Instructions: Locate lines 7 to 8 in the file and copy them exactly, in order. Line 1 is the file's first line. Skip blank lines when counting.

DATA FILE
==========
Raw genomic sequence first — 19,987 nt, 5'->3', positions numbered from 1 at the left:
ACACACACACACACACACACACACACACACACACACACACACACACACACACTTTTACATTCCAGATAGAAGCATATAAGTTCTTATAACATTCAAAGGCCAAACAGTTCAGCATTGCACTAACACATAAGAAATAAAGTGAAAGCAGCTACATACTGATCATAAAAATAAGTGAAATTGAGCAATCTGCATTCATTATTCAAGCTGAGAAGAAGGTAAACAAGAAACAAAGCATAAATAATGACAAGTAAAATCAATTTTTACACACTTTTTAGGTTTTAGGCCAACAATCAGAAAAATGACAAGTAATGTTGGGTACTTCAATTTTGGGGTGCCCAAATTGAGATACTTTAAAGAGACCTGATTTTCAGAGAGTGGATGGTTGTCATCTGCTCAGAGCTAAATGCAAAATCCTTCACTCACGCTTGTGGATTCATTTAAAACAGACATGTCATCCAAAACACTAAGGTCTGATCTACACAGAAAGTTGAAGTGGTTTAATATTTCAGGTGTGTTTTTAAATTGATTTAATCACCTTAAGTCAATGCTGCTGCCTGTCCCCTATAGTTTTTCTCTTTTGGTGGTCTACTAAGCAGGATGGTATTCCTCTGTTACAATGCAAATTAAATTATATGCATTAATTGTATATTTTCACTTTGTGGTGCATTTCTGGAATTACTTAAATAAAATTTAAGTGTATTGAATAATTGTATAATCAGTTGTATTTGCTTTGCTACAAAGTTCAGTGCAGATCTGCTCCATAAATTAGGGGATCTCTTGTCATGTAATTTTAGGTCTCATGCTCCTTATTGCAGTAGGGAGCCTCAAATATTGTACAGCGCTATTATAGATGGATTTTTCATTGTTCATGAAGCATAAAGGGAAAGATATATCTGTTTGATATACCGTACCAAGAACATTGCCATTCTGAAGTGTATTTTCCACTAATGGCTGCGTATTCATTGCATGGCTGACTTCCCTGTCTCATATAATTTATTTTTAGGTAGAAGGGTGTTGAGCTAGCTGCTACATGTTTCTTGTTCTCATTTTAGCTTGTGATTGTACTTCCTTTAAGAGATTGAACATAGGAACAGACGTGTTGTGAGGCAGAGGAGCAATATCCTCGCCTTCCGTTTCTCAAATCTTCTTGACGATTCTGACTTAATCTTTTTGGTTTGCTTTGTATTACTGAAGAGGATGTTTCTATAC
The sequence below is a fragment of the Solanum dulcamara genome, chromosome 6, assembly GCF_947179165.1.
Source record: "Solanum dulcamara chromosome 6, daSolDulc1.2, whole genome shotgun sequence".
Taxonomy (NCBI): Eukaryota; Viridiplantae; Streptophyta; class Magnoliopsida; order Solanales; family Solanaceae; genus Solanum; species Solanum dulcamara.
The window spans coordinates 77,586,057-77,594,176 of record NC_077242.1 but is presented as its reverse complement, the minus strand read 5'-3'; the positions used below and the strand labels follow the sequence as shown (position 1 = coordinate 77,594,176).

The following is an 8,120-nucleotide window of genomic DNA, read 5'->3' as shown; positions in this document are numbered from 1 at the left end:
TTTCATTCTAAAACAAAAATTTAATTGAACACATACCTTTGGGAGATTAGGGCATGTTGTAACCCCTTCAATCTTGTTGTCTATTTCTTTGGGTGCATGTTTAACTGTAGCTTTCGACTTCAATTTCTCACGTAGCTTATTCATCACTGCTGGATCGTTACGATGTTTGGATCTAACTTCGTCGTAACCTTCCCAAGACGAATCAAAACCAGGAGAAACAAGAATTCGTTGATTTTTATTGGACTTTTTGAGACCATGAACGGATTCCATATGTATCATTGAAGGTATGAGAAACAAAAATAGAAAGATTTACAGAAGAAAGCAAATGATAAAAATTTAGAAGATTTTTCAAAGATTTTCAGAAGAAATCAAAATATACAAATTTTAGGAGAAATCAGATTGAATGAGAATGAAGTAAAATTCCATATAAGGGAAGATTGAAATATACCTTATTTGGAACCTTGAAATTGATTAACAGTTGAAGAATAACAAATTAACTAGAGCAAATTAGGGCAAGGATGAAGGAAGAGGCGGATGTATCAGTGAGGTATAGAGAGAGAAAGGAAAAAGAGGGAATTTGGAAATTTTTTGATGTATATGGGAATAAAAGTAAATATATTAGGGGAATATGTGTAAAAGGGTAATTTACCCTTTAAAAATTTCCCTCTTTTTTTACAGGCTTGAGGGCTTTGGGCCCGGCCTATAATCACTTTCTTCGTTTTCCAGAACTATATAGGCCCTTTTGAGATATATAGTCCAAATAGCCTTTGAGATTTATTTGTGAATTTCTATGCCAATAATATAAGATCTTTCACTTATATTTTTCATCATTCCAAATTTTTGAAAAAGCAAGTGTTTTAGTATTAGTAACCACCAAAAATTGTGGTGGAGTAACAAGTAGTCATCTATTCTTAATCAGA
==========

The following is an 8,120-nucleotide window of genomic DNA, read 5'->3' as shown; positions in this document are numbered from 1 at the left end:
TTTCATTCTAAAACAAAAATTTAATTGAACACATACCTTTGGGAGATTAGGGCATGTTGTAACCCCTTCAATCTTGTTGTCTATTTCTTTGGGTGCATGTTTAACTGTAGCTTTCGACTTCAATTTCTCACGTAGCTTATTCATCACTGCTGGATCGTTACGATGTTTGGATCTAACTTCGTCGTAACCTTCCCAAGACGAATCAAAACCAGGAGAAACAAGAATTCGTTGATTTTTATTGGACTTTTTGAGACCATGAACGGATTCCATATGTATCATTGAAGGTATGAGAAACAAAAATAGAAAGATTTACAGAAGAAAGCAAATGATAAAAATTTAGAAGATTTTTCAAAGATTTTCAGAAGAAATCAAAATATACAAATTTTAGGAGAAATCAGATTGAATGAGAATGAAGTAAAATTCCATATAAGGGAAGATTGAAATATACCTTATTTGGAACCTTGAAATTGATTAACAGTTGAAGAATAACAAATTAACTAGAGCAAATTAGGGCAAGGATGAAGGAAGAGGCGGATGTATCAGTGAGGTATAGAGAGAGAAAGGAAAAAGAGGGAATTTGGAAATTTTTTGATGTATATGGGAATAAAAGTAAATATATTAGGGGAATATGTGTAAAAGGGTAATTTACCCTTTAAAAATTTCCCTCTTTTTTTACAGGCTTGAGGGCTTTGGGCCCGGCCTATAATCACTTTCTTCGTTTTCCAGAACTATATAGGCCCTTTTGAGATATATAGTCCAAATAGCCTTTGAGATTTATTTGTGAATTTCTATGCCAATAATATAAGATCTTTCACTTATATTTTTCATCATTCCAAATTTTTGAAAAAGCAAGTGTTTTAGTATTAGTAACCACCAAAAATTGTGGTGGAGTAACAAGTAGTCATCTATTCTTAATCAGA